BlackBerry (NASDAQ: BBRY ) CEO Thorsten Heins caused quite a stir when told Bloomberg that in five years, he doesn't believe the world will need tablets anymore. If true, it would mean that tablets are currently the Beanie Babies of technology and will be soon forgotten. Ouch.
Clearly, this claim sounds downright absurd, given the tablet's parabolic growth trajectory and its continued assault on the PC industry as a whole.
A brief history lesson
Tablets as a computing medium have grown in popularity for one underlying reason: affordability. At the end of the day, the slew of low-cost Google (NASDAQ: GOOG ) Android tablets offer a compelling computing experience. The fact that an everyday user can purchase an Android tablet for around $200 and have their basic computing needs met has proven to be a powerful preposition.
As a result, worldwide tablet shipments reached 40.6 million units in the first quarter, which represents an increase of 117% year over year. In terms of annual shipments, IDC believes the tablet market will match the current size of the PC market by the end of 2017. If PCs were cheaper than tablets, I don't think the economics would support the rate at which tablets are currently being adopted around the world.
On a long enough timeline...
It's entirely possible that the tablet's growth trajectory could be disrupted if a more advanced technology comes along and replaces it. Wearable technology could become the next "it" thing in mobile computing, having far-reaching implications for the entire computing industry. Google Glass represents a possible direction of where the future of computing could be headed. The world as we know it could completely change as we begin to reach the full potential of augmented reality.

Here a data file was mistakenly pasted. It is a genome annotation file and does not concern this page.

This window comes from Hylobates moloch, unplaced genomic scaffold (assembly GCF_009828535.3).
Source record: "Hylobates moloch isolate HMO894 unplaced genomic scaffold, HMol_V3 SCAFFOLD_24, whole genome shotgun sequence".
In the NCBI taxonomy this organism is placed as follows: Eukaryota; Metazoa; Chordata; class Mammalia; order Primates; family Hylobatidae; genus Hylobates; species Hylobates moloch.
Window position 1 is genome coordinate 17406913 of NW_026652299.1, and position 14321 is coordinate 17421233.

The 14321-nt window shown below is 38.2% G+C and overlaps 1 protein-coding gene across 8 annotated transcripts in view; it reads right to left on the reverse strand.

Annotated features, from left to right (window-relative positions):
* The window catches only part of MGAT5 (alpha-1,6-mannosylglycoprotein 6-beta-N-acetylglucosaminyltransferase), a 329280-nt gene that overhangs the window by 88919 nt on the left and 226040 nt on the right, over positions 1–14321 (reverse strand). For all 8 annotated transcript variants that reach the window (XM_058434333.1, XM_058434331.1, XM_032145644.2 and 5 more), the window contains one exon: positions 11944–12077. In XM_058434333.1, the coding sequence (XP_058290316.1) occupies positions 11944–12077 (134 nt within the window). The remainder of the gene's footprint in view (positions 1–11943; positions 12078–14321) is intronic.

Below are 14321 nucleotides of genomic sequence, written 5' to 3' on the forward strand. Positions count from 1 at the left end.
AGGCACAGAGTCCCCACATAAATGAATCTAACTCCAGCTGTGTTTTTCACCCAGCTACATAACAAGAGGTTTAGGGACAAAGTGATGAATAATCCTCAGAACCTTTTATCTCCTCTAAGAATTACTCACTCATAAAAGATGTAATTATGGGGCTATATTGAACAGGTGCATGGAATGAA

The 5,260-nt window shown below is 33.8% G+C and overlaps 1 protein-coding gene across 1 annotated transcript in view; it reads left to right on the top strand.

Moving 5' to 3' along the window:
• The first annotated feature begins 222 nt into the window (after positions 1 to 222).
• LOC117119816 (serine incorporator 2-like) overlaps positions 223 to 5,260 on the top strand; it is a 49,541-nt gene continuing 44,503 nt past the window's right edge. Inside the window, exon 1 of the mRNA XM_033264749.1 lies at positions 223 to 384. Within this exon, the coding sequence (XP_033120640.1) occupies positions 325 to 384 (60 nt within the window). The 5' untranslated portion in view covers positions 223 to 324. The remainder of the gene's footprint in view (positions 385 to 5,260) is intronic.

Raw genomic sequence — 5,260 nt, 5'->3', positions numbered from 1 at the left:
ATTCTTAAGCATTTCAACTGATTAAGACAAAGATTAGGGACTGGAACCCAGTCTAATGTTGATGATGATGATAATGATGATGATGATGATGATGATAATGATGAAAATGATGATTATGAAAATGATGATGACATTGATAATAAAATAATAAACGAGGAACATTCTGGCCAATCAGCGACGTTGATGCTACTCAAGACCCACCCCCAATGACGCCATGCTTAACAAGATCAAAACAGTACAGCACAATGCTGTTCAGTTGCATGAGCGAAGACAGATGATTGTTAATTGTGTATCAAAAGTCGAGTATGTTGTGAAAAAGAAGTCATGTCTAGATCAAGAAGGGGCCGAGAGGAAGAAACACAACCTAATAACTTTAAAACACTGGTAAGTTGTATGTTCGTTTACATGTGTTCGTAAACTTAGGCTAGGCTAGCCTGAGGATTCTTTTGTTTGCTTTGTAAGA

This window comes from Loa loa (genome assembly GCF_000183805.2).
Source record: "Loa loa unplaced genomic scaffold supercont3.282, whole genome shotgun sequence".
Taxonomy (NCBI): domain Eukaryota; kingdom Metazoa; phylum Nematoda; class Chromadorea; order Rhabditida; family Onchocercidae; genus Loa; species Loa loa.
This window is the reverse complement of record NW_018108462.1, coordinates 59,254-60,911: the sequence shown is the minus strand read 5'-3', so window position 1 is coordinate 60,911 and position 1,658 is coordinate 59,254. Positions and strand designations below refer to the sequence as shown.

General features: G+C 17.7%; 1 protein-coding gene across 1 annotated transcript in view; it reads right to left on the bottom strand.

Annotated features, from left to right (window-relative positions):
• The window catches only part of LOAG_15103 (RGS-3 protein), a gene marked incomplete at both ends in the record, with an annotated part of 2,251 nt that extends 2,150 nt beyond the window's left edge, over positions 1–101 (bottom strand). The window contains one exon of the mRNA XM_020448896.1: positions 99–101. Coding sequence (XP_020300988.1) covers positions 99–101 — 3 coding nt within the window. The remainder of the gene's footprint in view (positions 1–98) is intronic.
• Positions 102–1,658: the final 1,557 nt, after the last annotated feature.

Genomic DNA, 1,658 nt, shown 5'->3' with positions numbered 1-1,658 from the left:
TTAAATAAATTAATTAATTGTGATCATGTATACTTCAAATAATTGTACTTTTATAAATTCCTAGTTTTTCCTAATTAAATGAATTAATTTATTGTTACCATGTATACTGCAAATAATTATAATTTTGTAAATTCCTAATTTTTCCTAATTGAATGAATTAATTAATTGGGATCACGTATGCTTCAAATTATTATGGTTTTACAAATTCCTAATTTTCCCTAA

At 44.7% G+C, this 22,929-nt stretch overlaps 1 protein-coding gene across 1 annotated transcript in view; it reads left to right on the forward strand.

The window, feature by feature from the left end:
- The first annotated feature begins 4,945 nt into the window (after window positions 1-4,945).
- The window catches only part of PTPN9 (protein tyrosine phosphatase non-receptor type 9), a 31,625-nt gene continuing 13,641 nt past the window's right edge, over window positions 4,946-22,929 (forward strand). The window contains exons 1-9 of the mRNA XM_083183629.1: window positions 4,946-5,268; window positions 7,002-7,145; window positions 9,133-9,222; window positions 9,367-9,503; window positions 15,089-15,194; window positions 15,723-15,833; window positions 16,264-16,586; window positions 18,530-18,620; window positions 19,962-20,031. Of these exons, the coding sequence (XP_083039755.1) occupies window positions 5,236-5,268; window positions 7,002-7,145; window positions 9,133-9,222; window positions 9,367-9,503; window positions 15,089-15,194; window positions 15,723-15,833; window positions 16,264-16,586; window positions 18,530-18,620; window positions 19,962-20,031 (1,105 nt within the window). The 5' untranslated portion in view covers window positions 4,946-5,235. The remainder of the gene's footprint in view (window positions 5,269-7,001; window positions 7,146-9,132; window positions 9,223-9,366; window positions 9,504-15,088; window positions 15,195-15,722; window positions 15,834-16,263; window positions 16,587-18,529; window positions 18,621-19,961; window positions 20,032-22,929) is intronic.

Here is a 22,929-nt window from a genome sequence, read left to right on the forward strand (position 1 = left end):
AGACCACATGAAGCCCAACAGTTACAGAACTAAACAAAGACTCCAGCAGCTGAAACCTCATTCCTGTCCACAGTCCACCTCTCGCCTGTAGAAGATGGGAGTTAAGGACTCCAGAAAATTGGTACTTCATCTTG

However, it stands to reason that whatever replaces tablets and other mobile computing devices ought to be relatively affordable, otherwise it risks low adoption. Until then, I don't expect any advanced technology to disrupt the tablet's current growth trajectory. Perhaps in five years' time, Google Glass will cost a lot less than its $1,500 current asking price, and Heins won't get any credit for calling the tablet's demise.
Despite BlackBerry's ambitions to be the "absolute leader in mobile computing," it doesn't know what the future holds for mobile computing. No one does.
Realistically, if a more advanced technology came along and killed the tablet, it'll likely kill the smartphone as well. Something tells me that wouldn't be a good thing for BlackBerry.
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